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Many changes to new tax laws affect divorcing couples

Are you awaiting a final judgment of divorce? Or maybe you are only beginning to consider ending your marriage. Regardless, the implications of the new tax laws take effect in January 2019. Some projections have the government taking in nearly $7 billion in the next decade due to the implementation of these laws.

What does that mean to divorcing Minneapolis couples? Like others around the nation, the implications are considerable and could potentially lengthen your divorce negotiations. Below is information of which all divorcing couples need be aware.

Changes to spousal support

Also known as alimony, any spousal support that is paid can't be deducted on the payor's taxes. Neither can spousal support that's received be treated as taxable income for the payee.

Savvy readers will recognize that this particular change could cost them more in legal fees to negotiate with opposing counsel. Bad news here, too, as no longer will legal fees paid for seeking alimony be tax-deductible after Jan. 1, 2019.

Those spouses who earn higher incomes will try to pay less in spousal support since their payments will no longer be subsidized as tax deductions. Lower-earning spouses will likely seek higher support amounts to maximize the payments' tax-free status.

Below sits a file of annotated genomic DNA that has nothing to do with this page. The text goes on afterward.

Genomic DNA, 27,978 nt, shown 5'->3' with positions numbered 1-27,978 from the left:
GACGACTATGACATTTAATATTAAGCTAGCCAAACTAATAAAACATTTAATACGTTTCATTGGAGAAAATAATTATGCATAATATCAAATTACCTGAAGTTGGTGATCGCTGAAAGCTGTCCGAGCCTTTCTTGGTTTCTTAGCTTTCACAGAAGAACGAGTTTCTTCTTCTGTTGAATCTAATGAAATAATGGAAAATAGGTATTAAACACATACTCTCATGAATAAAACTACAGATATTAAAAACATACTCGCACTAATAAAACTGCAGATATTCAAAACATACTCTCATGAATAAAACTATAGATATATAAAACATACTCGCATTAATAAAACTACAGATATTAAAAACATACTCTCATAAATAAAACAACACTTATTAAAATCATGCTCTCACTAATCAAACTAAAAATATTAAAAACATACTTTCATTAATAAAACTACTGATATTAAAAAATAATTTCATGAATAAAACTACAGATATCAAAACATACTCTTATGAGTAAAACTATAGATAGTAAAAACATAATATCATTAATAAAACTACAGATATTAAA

Beware of modifying prior orders

If your divorce was finalized on or before Dec. 31, 2018, you are grandfathered in under the old rules. But should your circumstances — or those of your ex — require a future modification, either party can ask that the new agreement be subject to the new rules.

Prenups at risk

Even a well-crafted pre- or postnuptial agreement could possibly be affected by these changes. Some provisions of these agreements could be nullified by the new laws. If you have a prenup or postnup in effect, it's prudent to ask your financial adviser and legal counsel to review it now to see if it will stand up under the new laws.

Kids and tax deductions

Again, this is a major change, as divorcing parents frequently used the status of the kids as tax deductions during settlement negotiations. Prior to the changes, a parent could claim each minor dependent for a $4,050 tax exemption. Through 2025, that's gone. Alternatively, the child tax credit that was $1,000 is now doubled to $2,000.

There are a lot of changes afoot, and any Minnesota residents who file for divorce will be affected. Remember, knowledge is power, so learn all that you can about your rights in divorce before filing.

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